Home, Guantanamo © Edmund Clark, courtesy of Flowers.

LONDON (AFP).- A haunting picture of a forest and photographs of Guantanamo Bay -- eerie rendition locations lift the veil in art form on government methods to counteract terror. "Extraordinary rendition involved very ordinary places," says artist Edmund Clark, pointing at the forest picture, part of a new exhibition, "War of Terror," which opened in London on Thursday. The exhibition's loose sequence starts with the theme of extraordinary rendition followed by photographs of the Guantanamo Bay prison and ends with the experience of a man subject to a form of house arrest for suspected jihadists in Britain. Award-winning British photographer Clark uses multimedia installations to portray "the unseen processes, sights, and forms of control and incarceration" used by governments in the name of counter-terrorism. Extraordinary rendition, whereby suspects were transferred covertly to a third country or to US-run detention centres, became controversial immediately after it ... More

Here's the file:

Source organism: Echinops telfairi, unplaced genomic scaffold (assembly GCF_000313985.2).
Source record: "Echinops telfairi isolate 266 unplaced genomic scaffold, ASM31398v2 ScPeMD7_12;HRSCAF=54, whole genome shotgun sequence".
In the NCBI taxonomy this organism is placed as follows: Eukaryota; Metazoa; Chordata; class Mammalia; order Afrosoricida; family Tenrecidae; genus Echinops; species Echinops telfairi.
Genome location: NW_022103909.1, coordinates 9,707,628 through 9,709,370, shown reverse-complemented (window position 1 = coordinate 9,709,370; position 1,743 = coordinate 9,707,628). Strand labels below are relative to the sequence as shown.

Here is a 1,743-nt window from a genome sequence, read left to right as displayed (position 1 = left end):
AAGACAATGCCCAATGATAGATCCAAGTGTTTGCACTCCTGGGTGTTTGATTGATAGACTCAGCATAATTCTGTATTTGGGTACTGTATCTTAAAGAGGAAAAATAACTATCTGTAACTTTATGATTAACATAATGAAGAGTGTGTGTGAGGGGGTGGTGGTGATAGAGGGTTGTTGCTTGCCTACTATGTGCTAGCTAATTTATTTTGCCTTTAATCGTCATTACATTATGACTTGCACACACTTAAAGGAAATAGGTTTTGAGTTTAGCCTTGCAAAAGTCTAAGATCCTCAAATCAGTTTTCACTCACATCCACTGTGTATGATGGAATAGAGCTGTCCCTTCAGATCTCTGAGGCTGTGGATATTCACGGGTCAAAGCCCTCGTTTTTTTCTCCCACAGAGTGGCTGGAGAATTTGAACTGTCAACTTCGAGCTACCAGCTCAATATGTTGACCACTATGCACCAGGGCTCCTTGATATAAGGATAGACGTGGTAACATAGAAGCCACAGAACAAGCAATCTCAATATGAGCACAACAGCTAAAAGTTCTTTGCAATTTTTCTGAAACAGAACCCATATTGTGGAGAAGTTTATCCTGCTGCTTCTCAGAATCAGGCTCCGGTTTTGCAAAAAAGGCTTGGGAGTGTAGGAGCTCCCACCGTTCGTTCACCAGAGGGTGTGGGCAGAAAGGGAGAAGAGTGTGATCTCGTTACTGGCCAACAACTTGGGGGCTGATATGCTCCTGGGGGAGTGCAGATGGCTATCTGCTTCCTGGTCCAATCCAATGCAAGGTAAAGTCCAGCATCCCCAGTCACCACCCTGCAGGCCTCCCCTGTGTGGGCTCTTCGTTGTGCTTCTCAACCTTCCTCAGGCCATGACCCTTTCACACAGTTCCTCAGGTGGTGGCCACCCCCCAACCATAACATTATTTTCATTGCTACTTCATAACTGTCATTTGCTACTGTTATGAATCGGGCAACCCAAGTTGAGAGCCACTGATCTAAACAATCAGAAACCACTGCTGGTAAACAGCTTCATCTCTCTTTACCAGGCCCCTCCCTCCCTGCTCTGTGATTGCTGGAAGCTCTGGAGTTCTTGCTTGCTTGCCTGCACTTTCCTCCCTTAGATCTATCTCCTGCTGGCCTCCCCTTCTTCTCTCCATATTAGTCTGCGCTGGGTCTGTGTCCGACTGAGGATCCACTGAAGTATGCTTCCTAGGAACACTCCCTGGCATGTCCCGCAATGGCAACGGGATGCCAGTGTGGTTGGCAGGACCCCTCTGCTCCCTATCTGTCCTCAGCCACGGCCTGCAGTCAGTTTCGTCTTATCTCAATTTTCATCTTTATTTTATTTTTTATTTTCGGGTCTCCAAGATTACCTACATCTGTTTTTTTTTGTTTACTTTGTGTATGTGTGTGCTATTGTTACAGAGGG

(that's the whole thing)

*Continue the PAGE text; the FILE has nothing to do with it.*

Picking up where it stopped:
The artist draws what he has to make others see. Edgar Degas

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Museum sketches bright future for art in Indonesia
JAKARTA (AFP).- From Jakarta to Bali and Yogyakarta, the Indonesian art world is flourishing. Buoyed by a growing, affluent middle class at home as well as interest from international buyers, numerous boutique galleries and artists' communities have sprung up, while events such as the Jakarta Biennale, the annual ArtJog fair, and Bazaar Art Jakarta have fuelled interest. But critics warn a lack of government funding and high-quality art museums means many Indonesians are missing out. Businessman Haryanto Adikoesoemo is determined to change that: next year he will open the Museum of Modern and Contemporary Art in Nusantara (Museum MACAN). "The Indonesian art (scene) now is one of the biggest and the best in Southeast Asia but we are lacking institutions to support this," he told AFP. He added that while the country was home to a "vibrant" ... More